Michael Hatcher

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Michael Hatcher unveils a bell found at the "Nanking cargo" site (1986)

Michael "Mike" Hatcher (born 1940) is a British explorer and marine salvor.

He has specialised in work in the South China Sea. In 1981 he was involved in investigating the wreck of Dutch submarine K XVII.

He is especially known for his recovery of large quantities of Chinese porcelain from the VOC ship Geldermalsen (known as the "Nanking cargo") which was sold at auction by Christie's in Amsterdam in 1986.[1]

In 1999, he discovered the Tek Sing shipwreck and retrieved 360,000 pieces of porcelain, most of it in impeccable condition, making this the greatest porcelain treasure that has ever been recovered.[citation needed] The cargo originates from the Tek Sing, a junk whose history British shipping researcher Nigel Pickford was able to reconstruct in unprecedented detail. The porcelain was stowed in the tower cargo holds of the ship, where it also served as ballast to stabilize the enormous ship. Most of the porcelain was blue-white porcelain manufactured in the Chinese city of Dehua in the 18th and early 19th century. The greater part of the find is everyday Chinese porcelain utensils intended for export to other countries inside Asia and thus rarely found in the Western hemisphere. As the merchandise had not been made for the European markets, shapes and patterns were not adapted to European taste, but were genuinely Chinese. Other categories of porcelain from different periods were also found, dating back as far the 15th century. The cargo contained a remarkable amount of porcelain of different shapes and sizes, but with identical decoration. It gave buyers in the 21st century the opportunity to compose complete dinner sets with Qing porcelain. Further items such as mercury, sextants, pocket watches, cannons, coins and other merchandise were also salvaged. The recovery was the largest in salvage history.[citation needed]

It is the story of an incredible shipping disaster with more than 1600 dead (and was consequently entitled the “Titanic of the East” by Spiegel news magazine), involving opium smuggling, economic difficulties and mass emigration in the early 19th century. The porcelain itself was robust and survived almost 200 years in the sea. Never before have experts been able to examine Chinese export porcelain intended for the South East Asian market on this scale.

The catalogue itself broke new ground, becoming a valuable reference work on porcelain in professional circles. It also served as an auction catalogue in conjunction with the auction list featuring all the individual lots.

Hatcher already had two important finds of Chinese porcelain to his name: the Hatcher Collection (from an unidentified Chinese junk) and the Nanking cargo from the Dutch Geldermalsen that sank in 1752. Both cargoes were successfully auctioned in Europe in the 1980s. Hatcher chose Nagel Auktionen, the leading auction company for Asian art on the European continent, to release the items to the market.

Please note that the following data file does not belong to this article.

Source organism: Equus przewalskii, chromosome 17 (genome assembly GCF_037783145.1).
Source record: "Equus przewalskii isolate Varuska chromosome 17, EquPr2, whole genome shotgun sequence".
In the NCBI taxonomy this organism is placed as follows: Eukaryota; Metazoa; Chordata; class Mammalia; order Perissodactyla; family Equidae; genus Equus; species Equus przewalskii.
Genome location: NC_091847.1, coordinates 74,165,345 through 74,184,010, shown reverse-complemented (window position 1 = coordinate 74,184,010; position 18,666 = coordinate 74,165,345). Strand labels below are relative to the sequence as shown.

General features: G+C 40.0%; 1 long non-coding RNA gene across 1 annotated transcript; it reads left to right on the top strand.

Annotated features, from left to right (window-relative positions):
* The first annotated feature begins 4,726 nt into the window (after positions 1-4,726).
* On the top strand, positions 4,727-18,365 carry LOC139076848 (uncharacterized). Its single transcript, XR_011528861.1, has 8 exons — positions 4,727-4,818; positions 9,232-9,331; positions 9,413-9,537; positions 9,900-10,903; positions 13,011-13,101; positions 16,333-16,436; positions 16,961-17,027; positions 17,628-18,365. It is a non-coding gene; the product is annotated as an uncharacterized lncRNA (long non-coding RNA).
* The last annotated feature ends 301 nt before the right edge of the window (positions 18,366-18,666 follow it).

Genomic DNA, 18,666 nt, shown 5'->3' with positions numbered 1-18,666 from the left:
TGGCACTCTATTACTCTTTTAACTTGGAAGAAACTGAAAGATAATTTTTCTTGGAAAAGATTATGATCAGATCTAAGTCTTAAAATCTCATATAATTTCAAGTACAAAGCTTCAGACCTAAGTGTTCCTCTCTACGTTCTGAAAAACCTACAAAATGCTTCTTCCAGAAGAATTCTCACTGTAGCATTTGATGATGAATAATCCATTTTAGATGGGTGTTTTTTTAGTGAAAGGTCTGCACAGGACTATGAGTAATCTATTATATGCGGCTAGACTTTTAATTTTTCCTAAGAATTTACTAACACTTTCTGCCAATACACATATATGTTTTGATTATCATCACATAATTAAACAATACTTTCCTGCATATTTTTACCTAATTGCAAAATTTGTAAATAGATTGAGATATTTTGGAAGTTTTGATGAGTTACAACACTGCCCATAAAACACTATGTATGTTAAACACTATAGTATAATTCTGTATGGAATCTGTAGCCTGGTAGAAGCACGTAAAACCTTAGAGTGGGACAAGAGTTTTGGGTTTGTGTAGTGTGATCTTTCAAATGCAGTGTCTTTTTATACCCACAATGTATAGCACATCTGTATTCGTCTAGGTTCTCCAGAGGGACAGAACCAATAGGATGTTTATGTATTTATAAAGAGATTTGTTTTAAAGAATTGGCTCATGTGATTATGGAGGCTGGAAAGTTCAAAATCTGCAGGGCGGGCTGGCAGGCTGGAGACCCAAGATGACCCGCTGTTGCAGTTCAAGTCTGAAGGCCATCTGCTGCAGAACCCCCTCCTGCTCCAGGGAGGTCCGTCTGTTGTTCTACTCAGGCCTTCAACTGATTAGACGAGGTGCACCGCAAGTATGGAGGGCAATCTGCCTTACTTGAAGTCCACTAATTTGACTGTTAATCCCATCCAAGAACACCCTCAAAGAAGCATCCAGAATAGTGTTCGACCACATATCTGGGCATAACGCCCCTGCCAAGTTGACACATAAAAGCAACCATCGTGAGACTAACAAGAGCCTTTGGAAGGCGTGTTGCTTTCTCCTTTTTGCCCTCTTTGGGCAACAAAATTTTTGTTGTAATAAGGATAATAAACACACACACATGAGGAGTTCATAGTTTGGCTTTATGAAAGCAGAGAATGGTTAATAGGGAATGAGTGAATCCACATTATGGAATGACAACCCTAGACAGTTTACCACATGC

The importance of the discovery and the auction was emphasized by the commissioning of a special book on the history of the Tek Sing and its cargo. Harper Collins published a book about Mike Hatcher's life written by Hugh Edward and Nigel Pickford and titled Treasures of the Deep. The book The Legacy of the Tek Sing contains an account of the story behind the shipwreck, a tale of treachery and heroism, arrogance and greed, all played out against a background of opium smuggling, piracy and mass emigration. It gives details about the salvage as well as the historical background.

Controversy[edit]

A number of controversies surround the salvaging of historic wreck cargo undertaken by Michael Hatcher. The salvaging of both the Tek Sing and the Geldermalsen have been heavily criticized by archaeologists for stripping archaeological sites of valuable artefacts without recording any context and destroying the less economically valuable parts of the assemblage, such as the ships themselves.[2]

Seven containers of the Tek Sing cargo were seized by Australian authorities pursuant to their Protection of Movable Cultural Heritage Act 1986 as the Indonesian government had confirmed that they had been illegally exported from its territory.[3] This confirmation came too late for much of the cargo however, and it was able to continue its journey and be sold at auction in the EU. On 12 September 2001, the 71 939 seized ceramics were returned by Australia to Indonesia.

References[edit]

Further reading[edit]

  • nl:Tek Sing
  • Hugh Edwards. Treasures of the Deep: The Extraordinary Life and Times of Captain Mike Hatcher (HarperCollins Publishers, 2000) ISBN 978-0-7322-5885-6
  • Nigel Pickford and Michael Hatcher. The Legacy Of The Tek Sing, Granta
  • Christie's Amsterdam B.V. The Nanking Cargo, Chinese Porcelain and Gold, European Glass and Stoneware, recovered by Captain Michael Hatcher from a European ship wrecked in the South China Seas. Amsterdam, 1986
  • Sheaf, Colin (1988). Hatcher Porcelain Cargoes: The Complete Record. Phaidon. ISBN 978-0-7148-8046-4.